DEXTROSE- dextrose monohydrate injection, solution
HIGHLIGHTS OF PRESCRIBING INFORMATION
These highlights do not include all the information needed to use DEXTROSE INJECTION 20%, 30%, 40%, 50% and 70% safely and effectively. See full prescribing information for DEXTROSE INJECTION 20%, 30%, 40%, 50% and 70%.
DEXTROSE injection, for intravenous use
Initial U.S. Approval: 1940
INDICATIONS AND USAGE
Dextrose Injection 20%, 30%, 40%, 50% and 70%, mixed with amino acids or other compatible intravenous fluids, is indicated as a source of calories for patients requiring parenteral nutrition when oral or enteral nutrition is not possible, insufficient or contraindicated (1)
DOSAGE AND ADMINISTRATION
DOSAGE FORMS AND STRENGTHS
Injection: Single-dose, partial-fill, flexible containers with (3):
500 mL fill volume in 1000 mL flexible container:
1000 mL fill volume in 2000 mL flexible container:
WARNINGS AND PRECAUTIONS
USE IN SPECIFIC POPULATIONS
Pediatric Use: Increased risk of hypoglycemia/hyperglycemia; monitor serum glucose concentrations. (8.4)
See 17 for PATIENT COUNSELING INFORMATION.
FULL PRESCRIBING INFORMATION: CONTENTS*
Dextrose Injection 20%, 30%, 40%, 50% and 70%, mixed with amino acids or other compatible intravenous fluids, is indicated as a source of calories for patients requiring parenteral nutrition when oral or enteral nutrition is not possible, insufficient, or contraindicated.
Dextrose Injection is supplied in the following five strengths: 20%, 30%, 40%, 50% and 70% [see How Supplied/Storage and Handling (16)]. Prior to administration, Dextrose Injection must be diluted with other compatible intravenous fluids or used as an admixture with amino acids. It is not for direct intravenous infusion.
Preparation Prior to Administration
Important Administration Instructions
Caution: Dextrose Injection is not for direct intravenous infusion. Prior to administration, Dextrose Injection must be diluted with other compatible intravenous fluids or used as an admixture with amino acids.
Individualize the dosage of Dextrose Injection based on the patient’s clinical condition (ability to adequately metabolize dextrose), body weight, nutritional and fluid requirements, as well as additional energy given orally or enterally to the patient.
The administration rate should be governed, especially during the first few day of therapy, by the patient’s tolerance to dextrose. Daily intake of amino acids and dextrose should be increased gradually to the maximum required dose as indicated by frequent determinations of blood glucose levels.
Dextrose Injection 20%, 30%, 40%, 50%, and 70% USP are sterile, non-pyrogenic, hypertonic solutions of dextrose in single-dose, partial-fill, flexible containers.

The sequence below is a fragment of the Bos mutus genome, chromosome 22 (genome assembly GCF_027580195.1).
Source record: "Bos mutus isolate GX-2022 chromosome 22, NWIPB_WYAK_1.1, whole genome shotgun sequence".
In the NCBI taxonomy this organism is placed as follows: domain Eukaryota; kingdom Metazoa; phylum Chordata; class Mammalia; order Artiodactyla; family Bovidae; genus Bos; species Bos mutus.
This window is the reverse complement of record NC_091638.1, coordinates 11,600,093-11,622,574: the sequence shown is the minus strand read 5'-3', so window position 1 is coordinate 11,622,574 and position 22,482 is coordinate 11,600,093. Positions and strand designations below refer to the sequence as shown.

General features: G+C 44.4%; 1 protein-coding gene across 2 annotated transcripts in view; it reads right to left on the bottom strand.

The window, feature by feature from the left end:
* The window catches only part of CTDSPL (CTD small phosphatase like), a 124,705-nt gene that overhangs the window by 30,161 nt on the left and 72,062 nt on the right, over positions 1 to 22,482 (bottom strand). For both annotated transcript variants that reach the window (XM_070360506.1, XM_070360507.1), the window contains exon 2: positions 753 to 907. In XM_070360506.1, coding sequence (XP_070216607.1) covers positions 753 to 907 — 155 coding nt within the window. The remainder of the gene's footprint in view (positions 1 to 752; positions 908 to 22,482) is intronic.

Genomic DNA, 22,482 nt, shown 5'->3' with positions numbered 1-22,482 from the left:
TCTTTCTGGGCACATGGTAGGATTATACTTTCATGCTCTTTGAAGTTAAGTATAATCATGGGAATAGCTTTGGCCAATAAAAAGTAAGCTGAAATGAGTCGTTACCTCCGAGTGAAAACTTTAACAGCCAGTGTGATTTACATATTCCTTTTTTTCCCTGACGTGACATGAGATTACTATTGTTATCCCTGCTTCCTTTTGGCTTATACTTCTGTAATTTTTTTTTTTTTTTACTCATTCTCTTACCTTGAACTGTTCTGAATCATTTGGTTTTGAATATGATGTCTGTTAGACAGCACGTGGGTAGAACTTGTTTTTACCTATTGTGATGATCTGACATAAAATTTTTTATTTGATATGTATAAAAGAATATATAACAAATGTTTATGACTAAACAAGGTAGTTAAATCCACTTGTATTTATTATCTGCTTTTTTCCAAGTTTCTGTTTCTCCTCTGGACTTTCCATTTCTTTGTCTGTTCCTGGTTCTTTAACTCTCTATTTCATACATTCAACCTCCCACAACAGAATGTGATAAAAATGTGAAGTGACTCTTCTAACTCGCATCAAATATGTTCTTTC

500 mL fill volume in 1000 mL flexible container
1000 mL fill volume in 2000 mL flexible container
The use of Dextrose Injection is contraindicated in patients:
The use of dextrose infusions in patients with diabetes mellitus or impaired glucose tolerance may worsen hyperglycemia. Administration of dextrose at a rate exceeding the patient’s utilization rate may lead to hyperglycemia, coma, and death. Patients with underlying confusion and renal impairment who receive dextrose infusions, may be at greater risk of developing hyperosmolar hyperglycemic state. Monitor blood glucose levels and treat hyperglycemia to maintain optimum levels while administering Dextrose Injection. Insulin may be administered or adjusted to maintain optimal blood glucose levels during Dextrose Injection administration.
Hypersensitivity reactions including anaphylaxis have been reported with dextrose infusions. Stop infusion immediately and treat patient accordingly if signs or symptoms of a hypersensitivity reaction develop. Signs or symptoms may include: tachypnea, dyspnea, hypoxia, bronchospasm, tachycardia, hypotension, cyanosis, vomiting, nausea, headache, sweating, dizziness, altered mentation, flushing, rash, urticaria, erythema, pyrexia, and chills.
Since the dextrose in Dextrose Injection is derived from corn, the product should not be used in patients with known allergy to corn or corn products [see Contraindications (4)].
Patients who require parenteral nutrition are at high risk of infections because the nutritional components of these solutions can support microbial growth. The risk of infection is increased in patients with malnutrition-associated immunosuppression, hyperglycemia exacerbated by dextrose infusion, long-term use and poor maintenance of intravenous catheters, or immunosuppressive effects of other concomitant conditions, drugs, or other components of the parenteral formulation (e.g., lipid emulsion).